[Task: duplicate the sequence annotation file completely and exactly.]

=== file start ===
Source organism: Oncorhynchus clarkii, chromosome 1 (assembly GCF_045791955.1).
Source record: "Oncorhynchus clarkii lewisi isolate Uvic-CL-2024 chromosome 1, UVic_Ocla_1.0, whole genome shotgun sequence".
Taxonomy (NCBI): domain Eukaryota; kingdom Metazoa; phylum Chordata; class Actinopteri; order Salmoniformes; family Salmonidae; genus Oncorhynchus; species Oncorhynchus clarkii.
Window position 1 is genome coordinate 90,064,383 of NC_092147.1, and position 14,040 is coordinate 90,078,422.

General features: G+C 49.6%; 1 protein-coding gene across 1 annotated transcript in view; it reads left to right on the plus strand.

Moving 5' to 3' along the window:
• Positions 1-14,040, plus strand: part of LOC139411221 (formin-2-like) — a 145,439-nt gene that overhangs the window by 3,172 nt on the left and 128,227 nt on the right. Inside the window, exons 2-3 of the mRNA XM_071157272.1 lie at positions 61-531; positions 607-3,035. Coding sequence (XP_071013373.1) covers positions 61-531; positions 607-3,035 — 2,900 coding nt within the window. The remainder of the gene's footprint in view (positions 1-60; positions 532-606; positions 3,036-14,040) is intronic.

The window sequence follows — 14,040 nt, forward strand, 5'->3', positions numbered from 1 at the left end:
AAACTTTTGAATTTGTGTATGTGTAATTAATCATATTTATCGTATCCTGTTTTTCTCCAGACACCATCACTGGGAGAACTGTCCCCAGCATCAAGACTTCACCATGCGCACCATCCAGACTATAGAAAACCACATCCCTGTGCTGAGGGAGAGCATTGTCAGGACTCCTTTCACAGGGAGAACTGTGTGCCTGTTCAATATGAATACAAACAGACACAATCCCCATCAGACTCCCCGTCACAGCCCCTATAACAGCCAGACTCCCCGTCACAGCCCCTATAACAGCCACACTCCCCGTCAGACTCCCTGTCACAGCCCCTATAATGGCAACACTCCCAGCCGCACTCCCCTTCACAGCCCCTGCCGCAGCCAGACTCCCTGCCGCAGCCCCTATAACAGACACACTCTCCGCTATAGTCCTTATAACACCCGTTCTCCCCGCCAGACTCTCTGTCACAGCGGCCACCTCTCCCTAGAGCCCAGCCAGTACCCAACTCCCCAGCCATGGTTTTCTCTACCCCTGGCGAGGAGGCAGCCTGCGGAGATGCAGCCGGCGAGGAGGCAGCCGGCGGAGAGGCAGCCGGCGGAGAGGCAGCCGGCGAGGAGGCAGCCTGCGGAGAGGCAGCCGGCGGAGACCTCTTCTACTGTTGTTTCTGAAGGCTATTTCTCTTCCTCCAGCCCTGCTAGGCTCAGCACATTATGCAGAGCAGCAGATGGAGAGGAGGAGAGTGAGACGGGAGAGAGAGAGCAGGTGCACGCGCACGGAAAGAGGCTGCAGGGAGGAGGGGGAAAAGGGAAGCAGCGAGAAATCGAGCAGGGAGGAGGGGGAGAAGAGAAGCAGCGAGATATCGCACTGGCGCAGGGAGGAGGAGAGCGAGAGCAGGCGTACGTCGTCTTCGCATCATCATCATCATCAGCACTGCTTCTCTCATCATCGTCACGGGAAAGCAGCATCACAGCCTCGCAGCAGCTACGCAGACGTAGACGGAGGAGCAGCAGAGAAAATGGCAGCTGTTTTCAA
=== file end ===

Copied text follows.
Source organism: Oncorhynchus clarkii, chromosome 1 (assembly GCF_045791955.1).
Source record: "Oncorhynchus clarkii lewisi isolate Uvic-CL-2024 chromosome 1, UVic_Ocla_1.0, whole genome shotgun sequence".
Taxonomy (NCBI): domain Eukaryota; kingdom Metazoa; phylum Chordata; class Actinopteri; order Salmoniformes; family Salmonidae; genus Oncorhynchus; species Oncorhynchus clarkii.
Window position 1 is genome coordinate 90,064,383 of NC_092147.1, and position 14,040 is coordinate 90,078,422.

General features: G+C 49.6%; 1 protein-coding gene across 1 annotated transcript in view; it reads left to right on the plus strand.

Moving 5' to 3' along the window:
• Positions 1-14,040, plus strand: part of LOC139411221 (formin-2-like) — a 145,439-nt gene that overhangs the window by 3,172 nt on the left and 128,227 nt on the right. Inside the window, exons 2-3 of the mRNA XM_071157272.1 lie at positions 61-531; positions 607-3,035. Coding sequence (XP_071013373.1) covers positions 61-531; positions 607-3,035 — 2,900 coding nt within the window. The remainder of the gene's footprint in view (positions 1-60; positions 532-606; positions 3,036-14,040) is intronic.

The window sequence follows — 14,040 nt, forward strand, 5'->3', positions numbered from 1 at the left end:
AAACTTTTGAATTTGTGTATGTGTAATTAATCATATTTATCGTATCCTGTTTTTCTCCAGACACCATCACTGGGAGAACTGTCCCCAGCATCAAGACTTCACCATGCGCACCATCCAGACTATAGAAAACCACATCCCTGTGCTGAGGGAGAGCATTGTCAGGACTCCTTTCACAGGGAGAACTGTGTGCCTGTTCAATATGAATACAAACAGACACAATCCCCATCAGACTCCCCGTCACAGCCCCTATAACAGCCAGACTCCCCGTCACAGCCCCTATAACAGCCACACTCCCCGTCAGACTCCCTGTCACAGCCCCTATAATGGCAACACTCCCAGCCGCACTCCCCTTCACAGCCCCTGCCGCAGCCAGACTCCCTGCCGCAGCCCCTATAACAGACACACTCTCCGCTATAGTCCTTATAACACCCGTTCTCCCCGCCAGACTCTCTGTCACAGCGGCCACCTCTCCCTAGAGCCCAGCCAGTACCCAACTCCCCAGCCATGGTTTTCTCTACCCCTGGCGAGGAGGCAGCCTGCGGAGATGCAGCCGGCGAGGAGGCAGCCGGCGGAGAGGCAGCCGGCGGAGAGGCAGCCGGCGAGGAGGCAGCCTGCGGAGAGGCAGCCGGCGGAGACCTCTTCTACTGTTGTTTCTGAAGGCTATTTCTCTTCCTCCAGCCCTGCTAGGCTCAGCACATTATGCAGAGCAGCAGATGGAGAGGAGGAGAGTGAGACGGGAGAGAGAGAGCAGGTGCACGCGCACGGAAAGAGGCTGCAGGGAGGAGGGGGAAAAGGGAAGCAGCGAGAAATCGAGCAGGGAGGAGGGGGAGAAGAGAAGCAGCGAGATATCGCACTGGCGCAGGGAGGAGGAGAGCGAGAGCAGGCGTACGTCGTCTTCGCATCATCATCATCATCAGCACTGCTTCTCTCATCATCGTCACGGGAAAGCAGCATCACAGCCTCGCAGCAGCTACGCAGACGTAGACGGAGGAGCAGCAGAGAAAATGGCAGCTGTTTTCAA